Another, who asked not to be named, also told of delays to educational reviews and inadequate therapy.
At first sight Leaways “appears to be a super specialist school, glory and glitter. It ignites hopefulness and it’s just not that”, she said.
In 2016, when Brenda’s son Ethan started at Leaways, she says: “Everything was perfect.”
But in 2017 the head teacher left, followed by Ethan’s teacher, and the class was led by a teaching assistant for most of the next school year, Brenda adds.
Leaways says the use of teaching assistants to lead classes is “kept to an absolute minimum” and only when the alternative is “not to have the children in school at all”.
“Where possible we ensure that the teaching assistant is experienced, has an aptitude for leading the class and has a higher-level qualification,” it said.
“The school does not have a materially different staff turnover rate to the industry norm.”
But without a class teacher, Brenda says Ethan became anxious and aggressive and started having seizures.
When he was checked out for epilepsy at Great Ormond Street hospital, the consultant said: “It’s not epilepsy. It’s anxiety,” she remembers.
Eventually the school appointed a new teacher, “a godsend”, according to Brenda, and Ethan’s mental state improved,
But in the summer of 2019, she also left and Brenda decided it was time to remove Ethan.
The family felt there was no-one to hear why they were taking out their son: “There was nobody to tell. We just weren’t confident any more,” says Brenda.
Lucy, who asked not to use her full name, was Ethan’s teacher in his last year at Leaways.
She was hoping to gain experience as a specialist autism teacher, an area where she had no formal training, but within weeks of starting in the school’s specialist unit, says she was asked to lead it.
She declined, saying: “It wasn’t what I was expecting… It became clear quite quickly that the school were making a profit from not meeting the needs of children.”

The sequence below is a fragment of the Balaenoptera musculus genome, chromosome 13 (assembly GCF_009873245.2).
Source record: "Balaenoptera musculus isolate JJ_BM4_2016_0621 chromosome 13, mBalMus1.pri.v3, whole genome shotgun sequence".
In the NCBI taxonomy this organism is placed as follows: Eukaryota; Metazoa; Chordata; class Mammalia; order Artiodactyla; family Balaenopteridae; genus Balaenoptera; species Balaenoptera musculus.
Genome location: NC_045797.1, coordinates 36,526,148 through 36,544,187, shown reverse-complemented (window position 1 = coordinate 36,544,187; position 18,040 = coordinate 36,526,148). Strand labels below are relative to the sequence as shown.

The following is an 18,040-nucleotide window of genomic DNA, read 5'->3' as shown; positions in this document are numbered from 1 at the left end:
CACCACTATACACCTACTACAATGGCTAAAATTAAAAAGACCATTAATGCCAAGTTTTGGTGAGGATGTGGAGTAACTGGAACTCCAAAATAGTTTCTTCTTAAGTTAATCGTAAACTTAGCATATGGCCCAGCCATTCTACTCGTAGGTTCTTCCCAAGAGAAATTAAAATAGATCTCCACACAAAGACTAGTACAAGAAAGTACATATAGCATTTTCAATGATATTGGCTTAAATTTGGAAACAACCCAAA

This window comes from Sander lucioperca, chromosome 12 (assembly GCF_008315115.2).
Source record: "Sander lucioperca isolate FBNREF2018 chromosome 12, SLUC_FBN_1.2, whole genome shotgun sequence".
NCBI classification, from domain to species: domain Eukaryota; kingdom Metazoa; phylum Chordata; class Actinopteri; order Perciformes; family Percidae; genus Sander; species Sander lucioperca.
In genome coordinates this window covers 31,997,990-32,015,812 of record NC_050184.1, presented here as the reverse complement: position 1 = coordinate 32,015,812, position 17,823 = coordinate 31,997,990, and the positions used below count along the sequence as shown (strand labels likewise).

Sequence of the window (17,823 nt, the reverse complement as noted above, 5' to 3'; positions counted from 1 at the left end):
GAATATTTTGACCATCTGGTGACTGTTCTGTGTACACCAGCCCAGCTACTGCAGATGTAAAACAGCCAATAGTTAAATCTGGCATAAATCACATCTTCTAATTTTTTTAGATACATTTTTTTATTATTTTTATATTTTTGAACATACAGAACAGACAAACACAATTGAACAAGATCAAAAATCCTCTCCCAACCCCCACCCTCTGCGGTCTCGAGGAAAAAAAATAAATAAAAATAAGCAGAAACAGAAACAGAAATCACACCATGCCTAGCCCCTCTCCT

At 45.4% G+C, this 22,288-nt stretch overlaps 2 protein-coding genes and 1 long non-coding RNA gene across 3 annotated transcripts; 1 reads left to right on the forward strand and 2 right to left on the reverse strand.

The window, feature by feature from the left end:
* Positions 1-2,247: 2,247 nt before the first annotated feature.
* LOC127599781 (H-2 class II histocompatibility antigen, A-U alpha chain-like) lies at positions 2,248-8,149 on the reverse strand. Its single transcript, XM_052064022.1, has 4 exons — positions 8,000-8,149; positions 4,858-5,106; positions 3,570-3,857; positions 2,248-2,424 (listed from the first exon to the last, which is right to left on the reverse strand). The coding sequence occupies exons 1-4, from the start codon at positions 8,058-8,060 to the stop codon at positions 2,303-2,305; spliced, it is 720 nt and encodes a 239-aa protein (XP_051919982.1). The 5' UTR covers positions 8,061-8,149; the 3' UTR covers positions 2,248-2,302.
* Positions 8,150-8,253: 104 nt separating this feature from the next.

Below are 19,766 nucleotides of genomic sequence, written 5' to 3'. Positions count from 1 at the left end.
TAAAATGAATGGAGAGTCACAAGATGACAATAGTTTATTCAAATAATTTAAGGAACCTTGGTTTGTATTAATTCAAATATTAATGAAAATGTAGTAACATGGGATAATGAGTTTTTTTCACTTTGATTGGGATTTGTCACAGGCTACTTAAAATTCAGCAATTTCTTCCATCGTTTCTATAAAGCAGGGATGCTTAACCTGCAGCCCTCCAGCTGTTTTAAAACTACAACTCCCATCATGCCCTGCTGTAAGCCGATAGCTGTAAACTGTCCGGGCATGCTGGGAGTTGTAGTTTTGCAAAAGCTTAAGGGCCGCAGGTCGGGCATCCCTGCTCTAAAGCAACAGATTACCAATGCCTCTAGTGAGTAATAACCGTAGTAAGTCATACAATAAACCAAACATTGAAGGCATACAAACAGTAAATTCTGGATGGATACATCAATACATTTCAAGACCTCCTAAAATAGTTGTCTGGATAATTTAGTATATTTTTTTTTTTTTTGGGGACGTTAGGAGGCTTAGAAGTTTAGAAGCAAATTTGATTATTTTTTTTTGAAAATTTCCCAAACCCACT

Some of the teachers were unqualified, she says, and support staff often had very limited experience and training.
“When you start working there, you’re just kind of thrown in,” she says, adding: “It’s harder to teach children with complex needs than it is to teach typically developing children.”
She says during her time at Leaways, access to therapies was limited. For example, there was one part-time counsellor to support some 50 children with social, emotional and mental health needs.
She says children in the mainstream school where she now works “have better access to therapy”.
“This very high fee-paying school is just not meeting the need.”
Leaways emphasises that Ofsted’s latest report, published in March, says the school’s leaders “ensure standards are met consistently”, that children are “well supervised” and staff supervision is “proportionate and appropriate”.
“We are also regularly visited for quality assurance by the local authorities who place children with us, who have also raised no concerns of any kind.
“No school is perfect and all have faced challenges as a result of Covid-19.
“Leaways has faced the dual challenges of both the pandemic and an industrial dispute.
“Where improvements are required, we are actively working with parents, our colleagues and all parties to make positive changes and progress wherever they are needed.”
A long-running dispute over pay and conditions ended recently with a deal between Leaways and the National Education Union.